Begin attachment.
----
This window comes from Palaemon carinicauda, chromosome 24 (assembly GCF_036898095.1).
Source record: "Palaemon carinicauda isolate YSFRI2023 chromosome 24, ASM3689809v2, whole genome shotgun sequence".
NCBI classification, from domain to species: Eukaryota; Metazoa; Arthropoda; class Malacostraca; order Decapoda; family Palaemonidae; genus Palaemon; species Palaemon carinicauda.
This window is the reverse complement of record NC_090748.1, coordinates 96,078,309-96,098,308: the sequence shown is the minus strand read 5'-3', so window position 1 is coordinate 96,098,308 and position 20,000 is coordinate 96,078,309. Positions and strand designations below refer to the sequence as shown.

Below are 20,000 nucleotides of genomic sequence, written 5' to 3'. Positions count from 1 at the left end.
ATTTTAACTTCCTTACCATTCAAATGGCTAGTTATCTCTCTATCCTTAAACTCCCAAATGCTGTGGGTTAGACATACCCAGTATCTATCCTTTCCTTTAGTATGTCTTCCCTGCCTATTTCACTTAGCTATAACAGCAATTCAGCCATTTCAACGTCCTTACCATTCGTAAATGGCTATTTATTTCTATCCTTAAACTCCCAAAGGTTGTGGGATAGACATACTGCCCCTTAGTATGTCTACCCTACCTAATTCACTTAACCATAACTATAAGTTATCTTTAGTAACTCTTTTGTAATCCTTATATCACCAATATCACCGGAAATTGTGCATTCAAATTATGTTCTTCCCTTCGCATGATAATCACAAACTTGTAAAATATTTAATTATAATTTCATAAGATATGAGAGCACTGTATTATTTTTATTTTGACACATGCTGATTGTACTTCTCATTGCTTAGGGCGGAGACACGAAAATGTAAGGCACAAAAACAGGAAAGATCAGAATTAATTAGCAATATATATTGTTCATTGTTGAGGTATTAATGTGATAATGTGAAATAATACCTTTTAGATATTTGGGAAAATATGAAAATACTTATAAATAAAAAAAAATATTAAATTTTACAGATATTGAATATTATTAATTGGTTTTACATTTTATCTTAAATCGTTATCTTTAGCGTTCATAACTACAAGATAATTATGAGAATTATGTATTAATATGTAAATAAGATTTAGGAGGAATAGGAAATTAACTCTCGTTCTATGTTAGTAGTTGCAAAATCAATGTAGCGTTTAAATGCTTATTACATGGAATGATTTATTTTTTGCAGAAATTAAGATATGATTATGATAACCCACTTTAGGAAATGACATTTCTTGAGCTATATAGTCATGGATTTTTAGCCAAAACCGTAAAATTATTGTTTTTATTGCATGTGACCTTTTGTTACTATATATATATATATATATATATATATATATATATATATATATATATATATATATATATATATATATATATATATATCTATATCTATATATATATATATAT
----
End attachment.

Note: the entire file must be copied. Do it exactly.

This window comes from Palaemon carinicauda, chromosome 24 (assembly GCF_036898095.1).
Source record: "Palaemon carinicauda isolate YSFRI2023 chromosome 24, ASM3689809v2, whole genome shotgun sequence".
NCBI classification, from domain to species: Eukaryota; Metazoa; Arthropoda; class Malacostraca; order Decapoda; family Palaemonidae; genus Palaemon; species Palaemon carinicauda.
This window is the reverse complement of record NC_090748.1, coordinates 96,078,309-96,098,308: the sequence shown is the minus strand read 5'-3', so window position 1 is coordinate 96,098,308 and position 20,000 is coordinate 96,078,309. Positions and strand designations below refer to the sequence as shown.

Below are 20,000 nucleotides of genomic sequence, written 5' to 3'. Positions count from 1 at the left end.
ATTTTAACTTCCTTACCATTCAAATGGCTAGTTATCTCTCTATCCTTAAACTCCCAAATGCTGTGGGTTAGACATACCCAGTATCTATCCTTTCCTTTAGTATGTCTTCCCTGCCTATTTCACTTAGCTATAACAGCAATTCAGCCATTTCAACGTCCTTACCATTCGTAAATGGCTATTTATTTCTATCCTTAAACTCCCAAAGGTTGTGGGATAGACATACTGCCCCTTAGTATGTCTACCCTACCTAATTCACTTAACCATAACTATAAGTTATCTTTAGTAACTCTTTTGTAATCCTTATATCACCAATATCACCGGAAATTGTGCATTCAAATTATGTTCTTCCCTTCGCATGATAATCACAAACTTGTAAAATATTTAATTATAATTTCATAAGATATGAGAGCACTGTATTATTTTTATTTTGACACATGCTGATTGTACTTCTCATTGCTTAGGGCGGAGACACGAAAATGTAAGGCACAAAAACAGGAAAGATCAGAATTAATTAGCAATATATATTGTTCATTGTTGAGGTATTAATGTGATAATGTGAAATAATACCTTTTAGATATTTGGGAAAATATGAAAATACTTATAAATAAAAAAAAATATTAAATTTTACAGATATTGAATATTATTAATTGGTTTTACATTTTATCTTAAATCGTTATCTTTAGCGTTCATAACTACAAGATAATTATGAGAATTATGTATTAATATGTAAATAAGATTTAGGAGGAATAGGAAATTAACTCTCGTTCTATGTTAGTAGTTGCAAAATCAATGTAGCGTTTAAATGCTTATTACATGGAATGATTTATTTTTTGCAGAAATTAAGATATGATTATGATAACCCACTTTAGGAAATGACATTTCTTGAGCTATATAGTCATGGATTTTTAGCCAAAACCGTAAAATTATTGTTTTTATTGCATGTGACCTTTTGTTACTATATATATATATATATATATATATATATATATATATATATATATATATATATATATATATATATATATATATATATCTATATCTATATATATATATATAT